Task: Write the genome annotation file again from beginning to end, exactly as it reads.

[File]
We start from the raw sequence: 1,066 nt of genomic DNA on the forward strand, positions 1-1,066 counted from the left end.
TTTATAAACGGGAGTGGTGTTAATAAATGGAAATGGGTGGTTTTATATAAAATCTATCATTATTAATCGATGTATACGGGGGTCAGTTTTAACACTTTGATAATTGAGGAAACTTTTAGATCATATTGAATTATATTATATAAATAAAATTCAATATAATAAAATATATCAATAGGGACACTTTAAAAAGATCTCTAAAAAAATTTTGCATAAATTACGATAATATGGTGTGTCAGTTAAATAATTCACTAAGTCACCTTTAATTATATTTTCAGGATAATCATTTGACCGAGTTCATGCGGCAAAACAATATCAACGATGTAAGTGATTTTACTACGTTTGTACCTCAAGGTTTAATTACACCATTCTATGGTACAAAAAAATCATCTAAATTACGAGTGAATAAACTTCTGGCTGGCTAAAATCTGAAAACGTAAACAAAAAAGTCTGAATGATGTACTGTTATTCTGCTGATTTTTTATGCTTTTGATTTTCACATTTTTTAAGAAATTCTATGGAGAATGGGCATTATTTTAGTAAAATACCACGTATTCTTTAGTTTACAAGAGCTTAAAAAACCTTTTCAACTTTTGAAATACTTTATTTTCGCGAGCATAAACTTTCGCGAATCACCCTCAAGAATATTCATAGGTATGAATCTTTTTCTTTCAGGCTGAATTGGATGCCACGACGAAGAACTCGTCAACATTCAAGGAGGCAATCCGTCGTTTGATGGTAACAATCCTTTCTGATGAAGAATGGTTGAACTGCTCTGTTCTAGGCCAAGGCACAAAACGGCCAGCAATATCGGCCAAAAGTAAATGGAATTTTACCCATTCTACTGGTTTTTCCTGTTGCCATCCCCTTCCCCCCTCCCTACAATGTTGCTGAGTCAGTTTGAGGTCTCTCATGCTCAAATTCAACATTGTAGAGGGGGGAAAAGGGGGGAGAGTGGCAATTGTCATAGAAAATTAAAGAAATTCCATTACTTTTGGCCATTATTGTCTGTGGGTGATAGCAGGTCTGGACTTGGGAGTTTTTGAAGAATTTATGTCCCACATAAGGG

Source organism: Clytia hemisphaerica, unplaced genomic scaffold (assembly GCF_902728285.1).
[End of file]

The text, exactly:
We start from the raw sequence: 1,066 nt of genomic DNA on the forward strand, positions 1-1,066 counted from the left end.
TTTATAAACGGGAGTGGTGTTAATAAATGGAAATGGGTGGTTTTATATAAAATCTATCATTATTAATCGATGTATACGGGGGTCAGTTTTAACACTTTGATAATTGAGGAAACTTTTAGATCATATTGAATTATATTATATAAATAAAATTCAATATAATAAAATATATCAATAGGGACACTTTAAAAAGATCTCTAAAAAAATTTTGCATAAATTACGATAATATGGTGTGTCAGTTAAATAATTCACTAAGTCACCTTTAATTATATTTTCAGGATAATCATTTGACCGAGTTCATGCGGCAAAACAATATCAACGATGTAAGTGATTTTACTACGTTTGTACCTCAAGGTTTAATTACACCATTCTATGGTACAAAAAAATCATCTAAATTACGAGTGAATAAACTTCTGGCTGGCTAAAATCTGAAAACGTAAACAAAAAAGTCTGAATGATGTACTGTTATTCTGCTGATTTTTTATGCTTTTGATTTTCACATTTTTTAAGAAATTCTATGGAGAATGGGCATTATTTTAGTAAAATACCACGTATTCTTTAGTTTACAAGAGCTTAAAAAACCTTTTCAACTTTTGAAATACTTTATTTTCGCGAGCATAAACTTTCGCGAATCACCCTCAAGAATATTCATAGGTATGAATCTTTTTCTTTCAGGCTGAATTGGATGCCACGACGAAGAACTCGTCAACATTCAAGGAGGCAATCCGTCGTTTGATGGTAACAATCCTTTCTGATGAAGAATGGTTGAACTGCTCTGTTCTAGGCCAAGGCACAAAACGGCCAGCAATATCGGCCAAAAGTAAATGGAATTTTACCCATTCTACTGGTTTTTCCTGTTGCCATCCCCTTCCCCCCTCCCTACAATGTTGCTGAGTCAGTTTGAGGTCTCTCATGCTCAAATTCAACATTGTAGAGGGGGGAAAAGGGGGGAGAGTGGCAATTGTCATAGAAAATTAAAGAAATTCCATTACTTTTGGCCATTATTGTCTGTGGGTGATAGCAGGTCTGGACTTGGGAGTTTTTGAAGAATTTATGTCCCACATAAGGG

Source organism: Clytia hemisphaerica, unplaced genomic scaffold (assembly GCF_902728285.1).